Transformational leaders are not always better

They can inspire and unite followers, but effectiveness and ethics can suffer.

President Bush has cast himself as a transformational leader. He disdains what he calls "small ball." Many people assume that leaders with transformational objectives and an inspirational style are better or more ethical than leaders with more modest objectives and a transactional style.

Transformational leaders provide an inspiring vision of goals that can help overcome self-interest and narrow factionalism in organizations and nations. They summon new and broader energies among followers. Groups and nations that are rent by cleavages and factions can benefit from a Gandhi or Mandela who raise people's sights to a common cause.

In contrast, transactional leaders lead by using a normal range of rewards and punishments rather than inspiration.

Common causes, however, are not always more moral than individual interests. If a government official chooses to go to his daughter's softball game on a Saturday afternoon rather than serve the public interest by working in the office, which is the higher need? When the transformational leader Mao Zedong rallied the Chinese people around collective interests in the Great Leap Forward of the 1950s and the Cultural Revolution of the 1960s, the result was millions of unnecessary deaths.

More than two centuries ago, the newly independent American colonists had a transformational leader in George Washington. Nonetheless, they invented a very different type of institutional leadership when James Madison and other transactional leaders negotiated the Constitution and later explained it in the Federalist Papers.

Madison's famous solution to the problem of cleavage and faction was not to convert everyone to a common cause, but to overcome divisions by creating an institutional framework in which ambition countered ambition and faction countered faction. Separation of powers, checks and balances, and a decentralized federal system placed the emphasis on laws more than leaders. Even when a group cannot agree on its ultimate goals, its members may be able to agree on means that create diversity and pluralism without destroying the group. In such circumstances, transactional leadership may be better than efforts at transformational leadership.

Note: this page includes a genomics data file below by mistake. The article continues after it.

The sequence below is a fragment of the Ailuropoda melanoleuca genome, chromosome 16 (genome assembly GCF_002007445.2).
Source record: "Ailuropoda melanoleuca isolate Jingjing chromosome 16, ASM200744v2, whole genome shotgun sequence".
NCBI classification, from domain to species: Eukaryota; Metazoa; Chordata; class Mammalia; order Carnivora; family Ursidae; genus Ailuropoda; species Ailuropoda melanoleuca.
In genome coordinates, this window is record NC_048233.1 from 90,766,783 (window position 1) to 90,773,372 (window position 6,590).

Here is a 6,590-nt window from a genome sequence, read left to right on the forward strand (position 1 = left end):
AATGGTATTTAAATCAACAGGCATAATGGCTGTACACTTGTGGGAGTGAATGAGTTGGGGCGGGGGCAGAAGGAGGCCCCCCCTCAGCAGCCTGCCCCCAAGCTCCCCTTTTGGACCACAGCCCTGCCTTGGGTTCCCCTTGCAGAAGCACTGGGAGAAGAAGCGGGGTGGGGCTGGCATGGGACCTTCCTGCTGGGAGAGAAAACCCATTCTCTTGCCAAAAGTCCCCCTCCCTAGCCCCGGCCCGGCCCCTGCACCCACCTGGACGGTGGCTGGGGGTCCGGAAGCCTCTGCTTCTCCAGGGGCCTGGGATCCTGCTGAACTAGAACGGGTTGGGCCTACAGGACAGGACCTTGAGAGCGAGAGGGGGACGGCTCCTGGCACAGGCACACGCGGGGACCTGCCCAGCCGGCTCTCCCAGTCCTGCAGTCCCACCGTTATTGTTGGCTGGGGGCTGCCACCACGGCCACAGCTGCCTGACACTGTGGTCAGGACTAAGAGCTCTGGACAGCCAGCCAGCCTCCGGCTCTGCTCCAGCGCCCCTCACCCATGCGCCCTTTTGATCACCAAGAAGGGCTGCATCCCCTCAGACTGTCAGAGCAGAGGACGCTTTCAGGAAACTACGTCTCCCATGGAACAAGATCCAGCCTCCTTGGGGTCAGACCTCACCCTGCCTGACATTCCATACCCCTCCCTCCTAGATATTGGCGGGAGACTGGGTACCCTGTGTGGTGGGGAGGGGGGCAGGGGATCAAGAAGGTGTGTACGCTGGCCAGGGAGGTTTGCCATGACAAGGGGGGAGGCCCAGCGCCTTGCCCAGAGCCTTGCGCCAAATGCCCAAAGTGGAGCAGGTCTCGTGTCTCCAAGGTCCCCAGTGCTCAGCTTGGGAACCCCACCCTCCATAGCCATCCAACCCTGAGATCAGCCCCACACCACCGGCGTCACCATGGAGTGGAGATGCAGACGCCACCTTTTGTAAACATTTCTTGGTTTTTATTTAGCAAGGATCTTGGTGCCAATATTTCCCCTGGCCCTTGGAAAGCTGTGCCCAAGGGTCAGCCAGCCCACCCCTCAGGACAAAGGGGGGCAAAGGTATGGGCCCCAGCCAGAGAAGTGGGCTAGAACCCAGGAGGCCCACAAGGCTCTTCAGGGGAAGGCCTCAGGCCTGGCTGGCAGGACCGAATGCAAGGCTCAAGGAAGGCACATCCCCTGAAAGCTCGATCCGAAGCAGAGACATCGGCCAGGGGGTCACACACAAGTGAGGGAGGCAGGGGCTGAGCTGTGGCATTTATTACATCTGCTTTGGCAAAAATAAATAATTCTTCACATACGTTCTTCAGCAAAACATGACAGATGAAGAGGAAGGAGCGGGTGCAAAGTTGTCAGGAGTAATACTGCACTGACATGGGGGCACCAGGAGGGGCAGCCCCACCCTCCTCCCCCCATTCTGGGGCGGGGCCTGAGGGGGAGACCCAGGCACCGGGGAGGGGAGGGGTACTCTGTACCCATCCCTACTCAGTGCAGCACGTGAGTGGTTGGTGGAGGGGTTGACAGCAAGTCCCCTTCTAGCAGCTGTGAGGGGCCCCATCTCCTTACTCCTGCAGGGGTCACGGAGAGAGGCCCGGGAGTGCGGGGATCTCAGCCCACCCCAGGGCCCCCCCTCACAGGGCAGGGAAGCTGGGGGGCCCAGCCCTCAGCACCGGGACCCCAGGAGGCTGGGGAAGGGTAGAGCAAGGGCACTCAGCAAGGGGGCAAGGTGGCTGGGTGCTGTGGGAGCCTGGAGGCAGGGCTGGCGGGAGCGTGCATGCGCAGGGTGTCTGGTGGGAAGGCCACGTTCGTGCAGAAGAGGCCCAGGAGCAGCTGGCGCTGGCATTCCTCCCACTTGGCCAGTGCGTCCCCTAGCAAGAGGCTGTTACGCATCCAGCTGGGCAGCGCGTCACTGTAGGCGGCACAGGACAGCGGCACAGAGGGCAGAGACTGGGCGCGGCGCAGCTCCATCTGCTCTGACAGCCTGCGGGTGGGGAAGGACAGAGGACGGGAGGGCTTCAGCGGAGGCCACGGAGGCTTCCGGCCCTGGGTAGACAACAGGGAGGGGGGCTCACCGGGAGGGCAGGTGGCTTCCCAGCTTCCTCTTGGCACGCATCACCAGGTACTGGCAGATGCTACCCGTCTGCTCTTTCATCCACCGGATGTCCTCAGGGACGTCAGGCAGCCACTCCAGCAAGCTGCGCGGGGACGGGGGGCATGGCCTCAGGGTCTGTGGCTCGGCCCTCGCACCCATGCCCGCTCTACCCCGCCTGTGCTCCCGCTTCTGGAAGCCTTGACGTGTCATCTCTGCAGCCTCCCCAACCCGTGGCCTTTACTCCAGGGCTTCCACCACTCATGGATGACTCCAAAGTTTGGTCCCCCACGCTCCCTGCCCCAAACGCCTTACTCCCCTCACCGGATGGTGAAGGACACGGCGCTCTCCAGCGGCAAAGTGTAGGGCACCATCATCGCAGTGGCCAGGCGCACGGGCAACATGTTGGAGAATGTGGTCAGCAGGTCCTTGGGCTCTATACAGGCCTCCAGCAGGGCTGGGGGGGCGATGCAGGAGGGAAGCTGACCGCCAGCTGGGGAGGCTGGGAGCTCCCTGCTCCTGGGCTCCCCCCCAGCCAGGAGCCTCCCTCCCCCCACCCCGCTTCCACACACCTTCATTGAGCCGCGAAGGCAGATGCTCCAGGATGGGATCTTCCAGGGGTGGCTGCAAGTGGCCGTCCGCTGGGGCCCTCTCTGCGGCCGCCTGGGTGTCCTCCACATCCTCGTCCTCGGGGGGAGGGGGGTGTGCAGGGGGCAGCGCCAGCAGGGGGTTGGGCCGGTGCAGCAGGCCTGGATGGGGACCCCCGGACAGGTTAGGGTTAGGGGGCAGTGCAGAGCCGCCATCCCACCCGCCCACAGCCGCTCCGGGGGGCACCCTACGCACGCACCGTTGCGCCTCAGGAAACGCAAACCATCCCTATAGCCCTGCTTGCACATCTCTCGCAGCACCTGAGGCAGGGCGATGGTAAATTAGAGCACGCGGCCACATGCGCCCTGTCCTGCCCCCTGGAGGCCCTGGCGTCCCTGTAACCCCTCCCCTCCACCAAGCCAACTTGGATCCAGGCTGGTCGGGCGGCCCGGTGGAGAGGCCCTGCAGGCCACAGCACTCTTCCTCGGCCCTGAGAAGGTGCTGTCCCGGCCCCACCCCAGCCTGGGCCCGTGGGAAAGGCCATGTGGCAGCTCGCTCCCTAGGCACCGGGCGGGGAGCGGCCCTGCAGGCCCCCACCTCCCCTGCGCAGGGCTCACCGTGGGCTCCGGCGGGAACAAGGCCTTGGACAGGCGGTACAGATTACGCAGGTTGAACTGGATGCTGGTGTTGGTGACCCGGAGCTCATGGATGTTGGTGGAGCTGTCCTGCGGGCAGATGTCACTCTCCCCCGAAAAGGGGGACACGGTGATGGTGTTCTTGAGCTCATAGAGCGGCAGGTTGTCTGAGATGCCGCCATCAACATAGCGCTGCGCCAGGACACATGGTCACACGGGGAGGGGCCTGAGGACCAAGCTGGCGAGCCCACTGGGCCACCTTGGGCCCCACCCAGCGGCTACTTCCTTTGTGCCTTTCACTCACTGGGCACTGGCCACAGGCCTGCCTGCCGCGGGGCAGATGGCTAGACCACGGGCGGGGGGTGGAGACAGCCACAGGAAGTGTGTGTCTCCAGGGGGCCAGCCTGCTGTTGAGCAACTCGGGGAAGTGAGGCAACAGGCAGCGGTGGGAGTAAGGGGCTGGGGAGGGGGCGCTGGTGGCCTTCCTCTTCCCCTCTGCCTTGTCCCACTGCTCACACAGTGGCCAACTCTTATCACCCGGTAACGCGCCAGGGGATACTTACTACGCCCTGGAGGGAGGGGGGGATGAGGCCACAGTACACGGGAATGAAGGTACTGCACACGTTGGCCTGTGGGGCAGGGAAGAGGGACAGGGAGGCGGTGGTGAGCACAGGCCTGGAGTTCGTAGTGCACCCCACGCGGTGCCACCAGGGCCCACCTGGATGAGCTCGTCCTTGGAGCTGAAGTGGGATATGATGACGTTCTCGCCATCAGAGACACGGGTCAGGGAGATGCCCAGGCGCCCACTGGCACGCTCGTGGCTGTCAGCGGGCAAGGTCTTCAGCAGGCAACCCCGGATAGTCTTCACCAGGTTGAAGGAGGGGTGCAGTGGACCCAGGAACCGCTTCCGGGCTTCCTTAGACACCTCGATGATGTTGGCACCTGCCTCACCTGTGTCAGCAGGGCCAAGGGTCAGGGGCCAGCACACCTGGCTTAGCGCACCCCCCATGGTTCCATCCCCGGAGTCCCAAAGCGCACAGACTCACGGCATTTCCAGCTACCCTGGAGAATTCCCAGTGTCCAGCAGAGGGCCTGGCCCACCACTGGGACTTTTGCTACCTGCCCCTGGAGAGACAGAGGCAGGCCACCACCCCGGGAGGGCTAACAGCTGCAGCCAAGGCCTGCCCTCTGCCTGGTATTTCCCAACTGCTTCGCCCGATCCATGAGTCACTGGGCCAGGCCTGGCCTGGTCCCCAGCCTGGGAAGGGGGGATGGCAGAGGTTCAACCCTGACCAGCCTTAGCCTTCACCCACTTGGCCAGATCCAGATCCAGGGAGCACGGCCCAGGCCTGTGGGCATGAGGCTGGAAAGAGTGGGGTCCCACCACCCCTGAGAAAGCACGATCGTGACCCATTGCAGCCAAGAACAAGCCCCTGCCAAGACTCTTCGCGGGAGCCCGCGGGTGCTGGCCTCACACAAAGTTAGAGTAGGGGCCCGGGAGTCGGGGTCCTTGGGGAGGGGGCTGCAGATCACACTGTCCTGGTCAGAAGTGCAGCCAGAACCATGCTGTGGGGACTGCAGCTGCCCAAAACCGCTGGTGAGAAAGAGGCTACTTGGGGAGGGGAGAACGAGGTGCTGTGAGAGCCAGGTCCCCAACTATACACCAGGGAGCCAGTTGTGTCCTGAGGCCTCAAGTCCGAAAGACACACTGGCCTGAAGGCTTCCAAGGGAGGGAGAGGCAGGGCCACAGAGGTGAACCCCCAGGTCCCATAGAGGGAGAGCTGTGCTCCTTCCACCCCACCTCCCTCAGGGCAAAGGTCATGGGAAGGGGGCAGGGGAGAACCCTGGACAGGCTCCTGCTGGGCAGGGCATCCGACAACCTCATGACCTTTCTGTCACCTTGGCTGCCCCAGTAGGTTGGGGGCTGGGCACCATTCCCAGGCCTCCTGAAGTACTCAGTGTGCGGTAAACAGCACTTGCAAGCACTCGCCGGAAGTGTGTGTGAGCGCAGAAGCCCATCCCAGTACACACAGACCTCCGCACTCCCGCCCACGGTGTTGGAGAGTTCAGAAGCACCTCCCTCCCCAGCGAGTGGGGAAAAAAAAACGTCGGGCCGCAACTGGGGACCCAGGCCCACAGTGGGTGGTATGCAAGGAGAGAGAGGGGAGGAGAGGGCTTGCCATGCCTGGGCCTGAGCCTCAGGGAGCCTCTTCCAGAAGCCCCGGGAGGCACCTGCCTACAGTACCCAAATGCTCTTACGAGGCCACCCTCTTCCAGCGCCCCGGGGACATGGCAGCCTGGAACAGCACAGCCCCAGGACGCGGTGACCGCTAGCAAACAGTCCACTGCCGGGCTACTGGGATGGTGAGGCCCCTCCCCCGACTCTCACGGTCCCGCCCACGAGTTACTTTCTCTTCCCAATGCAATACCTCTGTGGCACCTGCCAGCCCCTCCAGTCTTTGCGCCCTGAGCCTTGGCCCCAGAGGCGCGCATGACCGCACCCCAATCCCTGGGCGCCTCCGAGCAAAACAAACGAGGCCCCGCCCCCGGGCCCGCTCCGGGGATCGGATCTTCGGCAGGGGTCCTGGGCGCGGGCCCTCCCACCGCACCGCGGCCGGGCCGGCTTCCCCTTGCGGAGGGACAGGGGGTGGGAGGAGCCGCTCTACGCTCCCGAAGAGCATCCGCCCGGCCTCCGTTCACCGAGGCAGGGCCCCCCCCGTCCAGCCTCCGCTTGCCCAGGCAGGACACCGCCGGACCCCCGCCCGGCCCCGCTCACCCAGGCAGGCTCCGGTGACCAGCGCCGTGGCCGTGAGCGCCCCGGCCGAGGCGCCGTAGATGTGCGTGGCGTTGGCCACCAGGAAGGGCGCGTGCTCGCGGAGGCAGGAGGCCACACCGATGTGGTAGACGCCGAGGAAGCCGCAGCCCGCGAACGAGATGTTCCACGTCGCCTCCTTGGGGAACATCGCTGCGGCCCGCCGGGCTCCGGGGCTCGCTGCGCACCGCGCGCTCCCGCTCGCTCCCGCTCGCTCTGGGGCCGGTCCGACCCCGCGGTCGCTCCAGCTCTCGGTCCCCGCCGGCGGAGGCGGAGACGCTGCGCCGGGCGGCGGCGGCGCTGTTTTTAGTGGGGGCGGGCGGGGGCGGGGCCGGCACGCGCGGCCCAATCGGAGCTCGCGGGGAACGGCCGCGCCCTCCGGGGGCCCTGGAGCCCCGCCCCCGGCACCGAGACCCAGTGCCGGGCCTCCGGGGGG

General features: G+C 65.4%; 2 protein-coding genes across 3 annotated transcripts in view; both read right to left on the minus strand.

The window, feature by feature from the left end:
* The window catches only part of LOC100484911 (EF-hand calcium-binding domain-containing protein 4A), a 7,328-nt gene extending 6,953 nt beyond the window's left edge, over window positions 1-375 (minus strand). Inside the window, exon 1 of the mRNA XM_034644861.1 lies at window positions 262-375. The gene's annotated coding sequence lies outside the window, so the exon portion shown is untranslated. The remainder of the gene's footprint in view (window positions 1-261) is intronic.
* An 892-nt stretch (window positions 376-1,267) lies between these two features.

One of the key tasks for leaders is the creation, maintenance, or change of institutions. Madisonian government was not designed for efficiency. Law is often called "the wise restraints that make men free," but sometimes laws must be changed or broken, as the civil-rights movement of the 1960s demonstrated. On an everyday level, whistle-blowers can play a disruptive but useful role in large bureaucracies, and a smart leader will find ways to protect them or channel their information into institutions such as through ombudspersons. An inspirational leader who ignores institutions or breaks them must carefully consider the long-term ethical consequences as well as the immediate gains for the group.

Good leaders design and maintain systems and institutions. Well-designed institutions include means for self correction as well as ways of constraining the failures of leaders. As the top legal officer of GE put it, a leader needs to create an institutional framework where "the company's norms and values are so widely shared and its reputation for integrity is so strong that most leaders and employees want to win the right way."

Poorly designed or poorly led institutions can also lead people astray. Obedience to institutional authority can be bad at times. Several decades ago, the Milgram experiment at Yale showed how easily ordinary people could be encouraged to administer (simulated) brutal electrical shocks to another person when told to do so by an authority figure. Likewise, the infamous Stanford University prison experiment of 1971 showed how morally toxic conditions set by a leader can induce regular people to commit abusive, even sadistic behavior.

The recent case of the Abu Ghraib prison in Iraq reminds us of this danger in real life. The Abu Ghraib guards were reservists without special training who lacked supervision and were given the task of softening up detainees. It is not surprising that the result was various forms of torture. The moral flaws were not simply in the prison guards, but also in the higher level guardians such as then Secretary of Defense Donald Rumsfeld, who failed to monitor adequately a flawed institutional framework.

Voters need to remember that transformation is not enough. Good leadership is not merely inspiring people with a transformational vision, important though that can be, but also involves a capacity for creating and maintaining the systems and institutions that allow both effective and moral implementation.

Joseph S. Nye Jr. is university distinguished service professor at Harvard and a member of the board of directors of the Belfer Center at Harvard's Kennedy School. He is author of the new book "The Powers to Lead." His views are his own.

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